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World War Z Film Review

Updated on July 2, 2013

Warning: this review contains spoilers.

Director Marc Forster's production challenged zombie film, World War Z, was buried before its release by fans of the book and people who were turned off by the well-known problems during production. However, when the film hit theaters, it opened to a positive response and strong box office numbers. I have no previous knowledge of the book this film is based on so I can't compare how well it matches up with the source material. The film was a pleasant surprise for me and I join the wave of positive support for this film. It was a fresh, different, and entertaining take on the zombie genre, headlined by another strong performance from Brad Pitt. The problems in production that saw a complete change of the third act, didn't affect the film nearly as much as people thought it would. The first two-thirds of the movie played out like a war film with zombies, but it shifts to a creepy thriller once Brad Pitt's character reaches the World Health Organization to find out how the zombie epidemic started. Even though the climax of the movie was a huge tonal shift from the rest of the movie, it served as a good climax because of how different it was from the rest of the movie.

The film begins with a montage of news clips covering an epidemic spreading across the world and then cuts to a normal day in the lives of Brad Pitt's character, Gerry Lane, and his family. They leave their house and travel through downtown Philadelphia only to get thrust into a massive riot of people trying to escape zombies terrorizing the city. They manage to escape the city and get rescued by the military only to be separated after Gerry decides to accept a mission to find out how the epidemic started. His mission takes him across the world as he battles the undead on a quest to discover the truth.

Gerry's journey is thrilling as he escapes zombie attack after zombie attack. The danger of each attack grows as Gerry gets closer to his destination. The attacks in South Korea, where he's helped out by Navy Seals, the attack in Jerusalem, where some idiots make too much noise causing the zombies to swarm and break into the walled off city, and the attack that brings down an airplane carrying Gerry to a World Health Organization facility, were very well staged and showed off just how violent and rampant the zombies were in this movie. I liked how they gave the zombies the ability to swarm like insects, which combined with the fact that they were fast in this version, made them more dangerous. The climax inside the World Health Organization was also well done because of it's scaled down approach that heightened the intensity. The close quarters action during that scene were some of the best of the entire movie filled with big action sequences.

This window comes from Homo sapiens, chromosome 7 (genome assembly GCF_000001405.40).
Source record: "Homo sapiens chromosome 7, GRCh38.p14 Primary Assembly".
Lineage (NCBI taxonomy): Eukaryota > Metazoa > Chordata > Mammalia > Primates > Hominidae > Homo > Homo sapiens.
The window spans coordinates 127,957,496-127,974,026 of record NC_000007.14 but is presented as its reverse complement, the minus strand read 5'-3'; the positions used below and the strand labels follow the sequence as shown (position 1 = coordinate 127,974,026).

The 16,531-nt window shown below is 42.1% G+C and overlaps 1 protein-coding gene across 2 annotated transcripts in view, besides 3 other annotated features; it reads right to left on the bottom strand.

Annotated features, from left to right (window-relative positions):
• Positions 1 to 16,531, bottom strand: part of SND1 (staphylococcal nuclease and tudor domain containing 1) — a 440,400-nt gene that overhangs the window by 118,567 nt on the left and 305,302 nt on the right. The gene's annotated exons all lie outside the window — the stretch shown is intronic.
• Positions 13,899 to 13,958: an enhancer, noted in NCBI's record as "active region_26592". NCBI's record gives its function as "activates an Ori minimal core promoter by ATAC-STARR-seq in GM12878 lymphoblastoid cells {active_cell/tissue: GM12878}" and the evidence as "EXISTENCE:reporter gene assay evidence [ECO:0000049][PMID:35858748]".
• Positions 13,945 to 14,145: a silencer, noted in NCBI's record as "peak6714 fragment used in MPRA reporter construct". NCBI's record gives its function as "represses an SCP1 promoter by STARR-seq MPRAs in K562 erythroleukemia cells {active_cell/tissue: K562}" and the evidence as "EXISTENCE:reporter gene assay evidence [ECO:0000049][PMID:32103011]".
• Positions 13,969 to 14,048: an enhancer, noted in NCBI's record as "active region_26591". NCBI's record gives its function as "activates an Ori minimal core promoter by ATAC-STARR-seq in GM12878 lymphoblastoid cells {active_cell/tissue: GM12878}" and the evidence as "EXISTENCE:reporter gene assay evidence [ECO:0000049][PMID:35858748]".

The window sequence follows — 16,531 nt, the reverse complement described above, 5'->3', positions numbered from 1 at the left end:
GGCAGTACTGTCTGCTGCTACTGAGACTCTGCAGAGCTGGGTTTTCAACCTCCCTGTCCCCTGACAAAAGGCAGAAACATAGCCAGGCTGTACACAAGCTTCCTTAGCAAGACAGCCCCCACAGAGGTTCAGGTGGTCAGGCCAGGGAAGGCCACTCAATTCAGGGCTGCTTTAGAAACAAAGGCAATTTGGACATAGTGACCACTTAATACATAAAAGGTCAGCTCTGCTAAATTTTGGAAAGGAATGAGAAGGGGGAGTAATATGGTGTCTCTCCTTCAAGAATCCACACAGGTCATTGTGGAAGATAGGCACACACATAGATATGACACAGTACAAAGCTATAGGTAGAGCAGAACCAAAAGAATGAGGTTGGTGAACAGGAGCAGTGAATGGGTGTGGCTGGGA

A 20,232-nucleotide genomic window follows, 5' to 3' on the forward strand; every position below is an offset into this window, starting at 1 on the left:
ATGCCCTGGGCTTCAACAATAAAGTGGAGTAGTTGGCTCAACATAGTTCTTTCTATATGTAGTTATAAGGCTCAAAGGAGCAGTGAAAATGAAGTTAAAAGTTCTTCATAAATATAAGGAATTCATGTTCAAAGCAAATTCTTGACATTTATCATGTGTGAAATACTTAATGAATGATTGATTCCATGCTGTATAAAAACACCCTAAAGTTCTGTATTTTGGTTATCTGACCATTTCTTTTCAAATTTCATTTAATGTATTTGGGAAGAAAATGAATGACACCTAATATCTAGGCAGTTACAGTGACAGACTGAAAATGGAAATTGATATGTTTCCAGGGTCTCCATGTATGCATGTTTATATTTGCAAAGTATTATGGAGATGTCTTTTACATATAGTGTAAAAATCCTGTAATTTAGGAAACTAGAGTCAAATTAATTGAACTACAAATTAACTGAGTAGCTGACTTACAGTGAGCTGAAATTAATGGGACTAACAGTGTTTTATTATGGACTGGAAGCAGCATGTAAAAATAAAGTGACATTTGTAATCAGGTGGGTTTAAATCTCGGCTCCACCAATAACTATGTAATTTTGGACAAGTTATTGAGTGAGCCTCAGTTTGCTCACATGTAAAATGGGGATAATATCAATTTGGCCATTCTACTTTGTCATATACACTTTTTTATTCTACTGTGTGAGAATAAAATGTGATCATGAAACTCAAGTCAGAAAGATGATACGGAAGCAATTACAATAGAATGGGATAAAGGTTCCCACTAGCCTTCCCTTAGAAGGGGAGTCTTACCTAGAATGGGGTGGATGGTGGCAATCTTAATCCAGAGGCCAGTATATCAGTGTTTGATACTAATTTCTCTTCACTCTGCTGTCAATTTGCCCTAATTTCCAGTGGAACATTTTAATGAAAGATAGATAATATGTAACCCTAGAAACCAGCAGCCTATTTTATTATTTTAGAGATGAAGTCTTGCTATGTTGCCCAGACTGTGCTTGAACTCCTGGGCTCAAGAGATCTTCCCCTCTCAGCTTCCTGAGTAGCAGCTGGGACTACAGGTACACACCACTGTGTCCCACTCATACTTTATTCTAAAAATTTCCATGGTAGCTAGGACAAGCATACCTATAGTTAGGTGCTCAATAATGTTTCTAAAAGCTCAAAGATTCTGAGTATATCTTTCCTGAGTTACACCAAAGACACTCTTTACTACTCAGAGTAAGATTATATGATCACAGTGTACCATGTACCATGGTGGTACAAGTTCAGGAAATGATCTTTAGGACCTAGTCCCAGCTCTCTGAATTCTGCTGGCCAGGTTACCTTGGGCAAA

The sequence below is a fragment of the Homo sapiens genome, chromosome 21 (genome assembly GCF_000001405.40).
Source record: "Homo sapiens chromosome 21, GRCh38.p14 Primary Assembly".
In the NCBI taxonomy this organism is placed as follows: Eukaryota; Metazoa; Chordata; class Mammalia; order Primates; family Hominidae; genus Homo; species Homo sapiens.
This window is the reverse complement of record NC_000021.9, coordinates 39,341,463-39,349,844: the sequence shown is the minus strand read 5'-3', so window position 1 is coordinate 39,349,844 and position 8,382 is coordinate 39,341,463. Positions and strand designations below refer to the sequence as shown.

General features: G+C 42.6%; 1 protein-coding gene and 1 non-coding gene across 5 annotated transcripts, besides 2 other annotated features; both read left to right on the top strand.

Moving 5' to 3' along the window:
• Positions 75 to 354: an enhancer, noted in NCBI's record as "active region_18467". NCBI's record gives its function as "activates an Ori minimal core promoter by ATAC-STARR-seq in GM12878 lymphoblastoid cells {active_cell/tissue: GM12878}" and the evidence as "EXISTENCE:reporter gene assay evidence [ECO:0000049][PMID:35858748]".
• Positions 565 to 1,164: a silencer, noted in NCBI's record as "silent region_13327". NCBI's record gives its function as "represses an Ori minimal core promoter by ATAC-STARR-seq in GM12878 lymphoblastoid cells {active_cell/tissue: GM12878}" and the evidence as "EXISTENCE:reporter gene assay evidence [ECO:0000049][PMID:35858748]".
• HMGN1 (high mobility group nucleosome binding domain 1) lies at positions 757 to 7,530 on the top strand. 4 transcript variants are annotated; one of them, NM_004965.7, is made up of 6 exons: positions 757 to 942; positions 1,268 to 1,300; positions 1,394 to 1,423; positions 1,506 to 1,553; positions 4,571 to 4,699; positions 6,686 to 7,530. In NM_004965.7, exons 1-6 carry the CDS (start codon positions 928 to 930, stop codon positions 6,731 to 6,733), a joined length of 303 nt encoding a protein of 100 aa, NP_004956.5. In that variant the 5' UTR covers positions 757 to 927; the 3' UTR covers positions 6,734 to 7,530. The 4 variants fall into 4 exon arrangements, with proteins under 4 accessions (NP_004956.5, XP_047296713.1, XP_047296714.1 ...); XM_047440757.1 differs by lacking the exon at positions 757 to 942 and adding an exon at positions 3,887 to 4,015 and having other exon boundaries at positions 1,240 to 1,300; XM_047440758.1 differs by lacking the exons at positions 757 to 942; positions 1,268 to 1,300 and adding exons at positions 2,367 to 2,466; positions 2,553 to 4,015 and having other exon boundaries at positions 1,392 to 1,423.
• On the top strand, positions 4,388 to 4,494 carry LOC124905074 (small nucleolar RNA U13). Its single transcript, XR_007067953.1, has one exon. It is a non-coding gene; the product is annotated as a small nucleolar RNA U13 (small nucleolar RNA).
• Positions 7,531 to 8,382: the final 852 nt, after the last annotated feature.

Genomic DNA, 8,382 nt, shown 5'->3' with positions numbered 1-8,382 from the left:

The thing that really hooked me with this movie was how they portrayed the zombies. The fact that they didn't eat people and only bit them to turn them into zombies was a nice touch. They were portrayed as a true virus that spread through the human race. It was nice to see something a little different done to the zombies after years of them being the people eating monsters they've always been. The closest movie I can stylistically compare this to is I Am Legend. It had the same kind of style where the leading man is thrust into a "me versus the world" scenario against crazy, blood thirsty monsters. Though I feel that I Am Legend is a superior film to World War Z, Brad Pitt's trek through the zombie apocalypse was a fantastic ride through a global crisis. I hope we get to see more of Brad Pitt taking on the zombie hordes in the future.

The zombie effects in the film were very well done, especially in scenes where they swarmed
The zombie effects in the film were very well done, especially in scenes where they swarmed
Brad Pitt turned in another great performance.
Brad Pitt turned in another great performance.
The film's take on the zombie epidemic was interesting and refreshingly different.
The film's take on the zombie epidemic was interesting and refreshingly different.
5 stars for World War Z


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